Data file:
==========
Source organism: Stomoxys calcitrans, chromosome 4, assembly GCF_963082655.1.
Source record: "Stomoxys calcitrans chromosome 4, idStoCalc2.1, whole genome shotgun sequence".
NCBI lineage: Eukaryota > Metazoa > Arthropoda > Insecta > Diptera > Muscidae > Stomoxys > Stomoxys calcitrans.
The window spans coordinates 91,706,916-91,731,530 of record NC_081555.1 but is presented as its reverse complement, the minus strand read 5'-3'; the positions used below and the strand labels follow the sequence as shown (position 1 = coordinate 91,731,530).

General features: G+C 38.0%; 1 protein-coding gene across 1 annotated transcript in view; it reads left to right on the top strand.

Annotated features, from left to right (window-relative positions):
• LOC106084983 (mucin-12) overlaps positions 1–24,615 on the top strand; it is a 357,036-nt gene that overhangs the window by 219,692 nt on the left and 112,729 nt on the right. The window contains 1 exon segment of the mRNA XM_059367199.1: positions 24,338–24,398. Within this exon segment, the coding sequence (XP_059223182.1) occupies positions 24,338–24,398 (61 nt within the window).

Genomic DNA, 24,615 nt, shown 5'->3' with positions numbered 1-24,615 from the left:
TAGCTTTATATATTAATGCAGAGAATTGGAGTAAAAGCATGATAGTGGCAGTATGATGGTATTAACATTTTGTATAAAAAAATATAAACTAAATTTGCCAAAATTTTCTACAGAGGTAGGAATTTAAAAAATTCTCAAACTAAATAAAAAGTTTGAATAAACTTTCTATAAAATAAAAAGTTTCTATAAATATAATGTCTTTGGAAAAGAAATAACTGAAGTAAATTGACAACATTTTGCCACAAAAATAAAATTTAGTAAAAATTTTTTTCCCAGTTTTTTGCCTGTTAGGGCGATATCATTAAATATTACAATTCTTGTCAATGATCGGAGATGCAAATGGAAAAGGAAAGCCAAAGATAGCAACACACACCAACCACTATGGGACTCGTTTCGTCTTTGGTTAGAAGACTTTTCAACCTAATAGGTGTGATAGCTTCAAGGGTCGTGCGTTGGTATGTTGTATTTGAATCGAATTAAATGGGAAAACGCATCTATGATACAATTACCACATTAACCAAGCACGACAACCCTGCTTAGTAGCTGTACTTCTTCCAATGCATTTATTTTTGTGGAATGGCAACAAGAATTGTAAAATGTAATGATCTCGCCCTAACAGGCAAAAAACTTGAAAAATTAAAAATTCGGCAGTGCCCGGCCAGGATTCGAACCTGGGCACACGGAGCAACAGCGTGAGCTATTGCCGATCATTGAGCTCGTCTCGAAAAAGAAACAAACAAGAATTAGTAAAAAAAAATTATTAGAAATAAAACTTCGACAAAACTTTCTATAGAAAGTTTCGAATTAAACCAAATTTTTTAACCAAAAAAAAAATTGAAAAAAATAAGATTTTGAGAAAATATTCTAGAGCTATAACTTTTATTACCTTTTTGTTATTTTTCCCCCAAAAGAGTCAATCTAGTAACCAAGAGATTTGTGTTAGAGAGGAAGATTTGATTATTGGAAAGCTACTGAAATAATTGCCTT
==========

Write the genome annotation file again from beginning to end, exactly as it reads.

Source organism: Stomoxys calcitrans, chromosome 4, assembly GCF_963082655.1.
Source record: "Stomoxys calcitrans chromosome 4, idStoCalc2.1, whole genome shotgun sequence".
NCBI lineage: Eukaryota > Metazoa > Arthropoda > Insecta > Diptera > Muscidae > Stomoxys > Stomoxys calcitrans.
The window spans coordinates 91,706,916-91,731,530 of record NC_081555.1 but is presented as its reverse complement, the minus strand read 5'-3'; the positions used below and the strand labels follow the sequence as shown (position 1 = coordinate 91,731,530).

General features: G+C 38.0%; 1 protein-coding gene across 1 annotated transcript in view; it reads left to right on the top strand.

Annotated features, from left to right (window-relative positions):
• LOC106084983 (mucin-12) overlaps positions 1–24,615 on the top strand; it is a 357,036-nt gene that overhangs the window by 219,692 nt on the left and 112,729 nt on the right. The window contains 1 exon segment of the mRNA XM_059367199.1: positions 24,338–24,398. Within this exon segment, the coding sequence (XP_059223182.1) occupies positions 24,338–24,398 (61 nt within the window).

Genomic DNA, 24,615 nt, shown 5'->3' with positions numbered 1-24,615 from the left:
TAGCTTTATATATTAATGCAGAGAATTGGAGTAAAAGCATGATAGTGGCAGTATGATGGTATTAACATTTTGTATAAAAAAATATAAACTAAATTTGCCAAAATTTTCTACAGAGGTAGGAATTTAAAAAATTCTCAAACTAAATAAAAAGTTTGAATAAACTTTCTATAAAATAAAAAGTTTCTATAAATATAATGTCTTTGGAAAAGAAATAACTGAAGTAAATTGACAACATTTTGCCACAAAAATAAAATTTAGTAAAAATTTTTTTCCCAGTTTTTTGCCTGTTAGGGCGATATCATTAAATATTACAATTCTTGTCAATGATCGGAGATGCAAATGGAAAAGGAAAGCCAAAGATAGCAACACACACCAACCACTATGGGACTCGTTTCGTCTTTGGTTAGAAGACTTTTCAACCTAATAGGTGTGATAGCTTCAAGGGTCGTGCGTTGGTATGTTGTATTTGAATCGAATTAAATGGGAAAACGCATCTATGATACAATTACCACATTAACCAAGCACGACAACCCTGCTTAGTAGCTGTACTTCTTCCAATGCATTTATTTTTGTGGAATGGCAACAAGAATTGTAAAATGTAATGATCTCGCCCTAACAGGCAAAAAACTTGAAAAATTAAAAATTCGGCAGTGCCCGGCCAGGATTCGAACCTGGGCACACGGAGCAACAGCGTGAGCTATTGCCGATCATTGAGCTCGTCTCGAAAAAGAAACAAACAAGAATTAGTAAAAAAAAATTATTAGAAATAAAACTTCGACAAAACTTTCTATAGAAAGTTTCGAATTAAACCAAATTTTTTAACCAAAAAAAAAATTGAAAAAAATAAGATTTTGAGAAAATATTCTAGAGCTATAACTTTTATTACCTTTTTGTTATTTTTCCCCCAAAAGAGTCAATCTAGTAACCAAGAGATTTGTGTTAGAGAGGAAGATTTGATTATTGGAAAGCTACTGAAATAATTGCCTT